Chronic predator stress in female mice reduces primordial follicle numbers: implications for the role of ghrelin
journal contributionposted on 2019-01-01, 00:00 authored by M R Di Natale, A Soch, I Ziko, S N De Luca, S J Spencer, Luba SominskyLuba Sominsky
Chronic stress is a known suppressor of female reproductive function. However, attempts to isolate single causal links between stress and reproductive dysfunction have not yet been successful due to their multi-faceted aetiologies. The gut-derived hormone ghrelin regulates stress and reproductive function and may therefore be pivotal in the neuroendocrine integration of the hypothalamic–pituitary–adrenal (HPA) and –gonadal (HPG) axes. Here, we hypothesised that chronic stress disrupts ovarian follicle maturation and that this effect is mediated by a stress-induced increase in acyl ghrelin and activation of the growth hormone secretatogue receptor (GHSR). We gave C57BL/6J female mice 30 min daily chronic predator stress for 4 weeks, or no stress, and gave them daily GHSR antagonist (d-Lys3-GHRP-6) or saline. Exposure to chronic predator stress reduced circulating corticosterone, elevated acyl ghrelin levels and led to significantly depleted primordial follicle numbers. GHSR antagonism stress-dependently altered the expression of genes regulating ovarian responsiveness to gonadotropins and was able to attenuate the stress-induced depletion of primordial follicles. These findings suggest that chronic stress-induced elevations of acyl ghrelin may be detrimental for ovarian follicle maturation.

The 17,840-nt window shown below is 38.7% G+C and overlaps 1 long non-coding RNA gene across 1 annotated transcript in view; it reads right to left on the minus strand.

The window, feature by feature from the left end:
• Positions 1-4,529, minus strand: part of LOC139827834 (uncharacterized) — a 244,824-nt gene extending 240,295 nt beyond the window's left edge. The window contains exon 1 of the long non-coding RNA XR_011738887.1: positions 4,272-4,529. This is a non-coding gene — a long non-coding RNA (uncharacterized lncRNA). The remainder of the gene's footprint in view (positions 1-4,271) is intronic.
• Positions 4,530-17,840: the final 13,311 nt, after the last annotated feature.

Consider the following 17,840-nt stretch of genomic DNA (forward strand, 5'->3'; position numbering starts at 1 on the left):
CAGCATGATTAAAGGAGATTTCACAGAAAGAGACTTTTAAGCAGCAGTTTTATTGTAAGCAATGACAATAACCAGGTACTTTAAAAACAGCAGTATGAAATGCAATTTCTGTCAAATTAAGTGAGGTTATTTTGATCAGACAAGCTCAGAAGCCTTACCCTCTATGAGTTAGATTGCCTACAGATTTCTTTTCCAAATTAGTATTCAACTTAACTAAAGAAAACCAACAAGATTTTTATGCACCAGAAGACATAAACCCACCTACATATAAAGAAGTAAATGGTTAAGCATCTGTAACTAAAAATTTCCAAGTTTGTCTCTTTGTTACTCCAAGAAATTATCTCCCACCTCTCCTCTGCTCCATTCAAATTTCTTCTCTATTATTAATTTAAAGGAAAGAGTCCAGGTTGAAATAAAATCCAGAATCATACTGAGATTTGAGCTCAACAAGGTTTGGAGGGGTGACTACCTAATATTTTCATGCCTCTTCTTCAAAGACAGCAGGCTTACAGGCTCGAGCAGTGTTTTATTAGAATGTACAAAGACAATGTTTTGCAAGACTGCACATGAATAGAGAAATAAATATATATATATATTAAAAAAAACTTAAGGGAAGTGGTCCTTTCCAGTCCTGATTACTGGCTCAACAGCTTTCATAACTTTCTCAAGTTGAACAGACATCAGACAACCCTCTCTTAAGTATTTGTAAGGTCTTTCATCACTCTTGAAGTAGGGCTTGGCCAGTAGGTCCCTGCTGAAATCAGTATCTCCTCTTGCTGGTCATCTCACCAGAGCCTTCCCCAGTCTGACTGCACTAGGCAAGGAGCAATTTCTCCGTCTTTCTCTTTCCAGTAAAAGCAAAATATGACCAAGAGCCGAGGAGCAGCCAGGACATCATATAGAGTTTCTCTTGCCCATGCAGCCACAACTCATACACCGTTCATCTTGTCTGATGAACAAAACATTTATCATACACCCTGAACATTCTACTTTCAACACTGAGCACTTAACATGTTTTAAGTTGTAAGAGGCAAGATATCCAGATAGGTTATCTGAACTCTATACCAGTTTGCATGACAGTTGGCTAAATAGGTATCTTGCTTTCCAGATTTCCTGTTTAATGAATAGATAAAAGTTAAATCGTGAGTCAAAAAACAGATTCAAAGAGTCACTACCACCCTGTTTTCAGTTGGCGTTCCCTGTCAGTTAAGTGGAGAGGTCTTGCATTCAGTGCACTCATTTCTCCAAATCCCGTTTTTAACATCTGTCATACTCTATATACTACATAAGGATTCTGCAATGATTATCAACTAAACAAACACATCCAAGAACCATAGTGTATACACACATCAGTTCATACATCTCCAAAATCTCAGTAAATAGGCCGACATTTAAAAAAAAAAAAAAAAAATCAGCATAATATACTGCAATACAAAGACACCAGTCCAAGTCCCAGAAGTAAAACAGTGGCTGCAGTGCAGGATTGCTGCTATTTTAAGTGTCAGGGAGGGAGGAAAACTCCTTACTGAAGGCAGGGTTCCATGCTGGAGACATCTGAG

JournalJournal of endocrinology
Pagination201 - 219
Publication classificationC1 Refereed article in a scholarly journal
acyl ghrelinANTI-MULLERIAN HORMONECORTICOTROPIN-RELEASING-FACTOREndocrinology & MetabolismGHSRGRANULOSA-CELLSHORMONE SECRETAGOGUE RECEPTORHUMAN OVARIAN-FOLLICLESINDUCED SUPPRESSIONLife Sciences & BiomedicineLUTEINIZING-HORMONEovaryScience & TechnologySEX-DIFFERENCESSOCIAL TRANSMISSIONSTIMULATING-HORMONEstress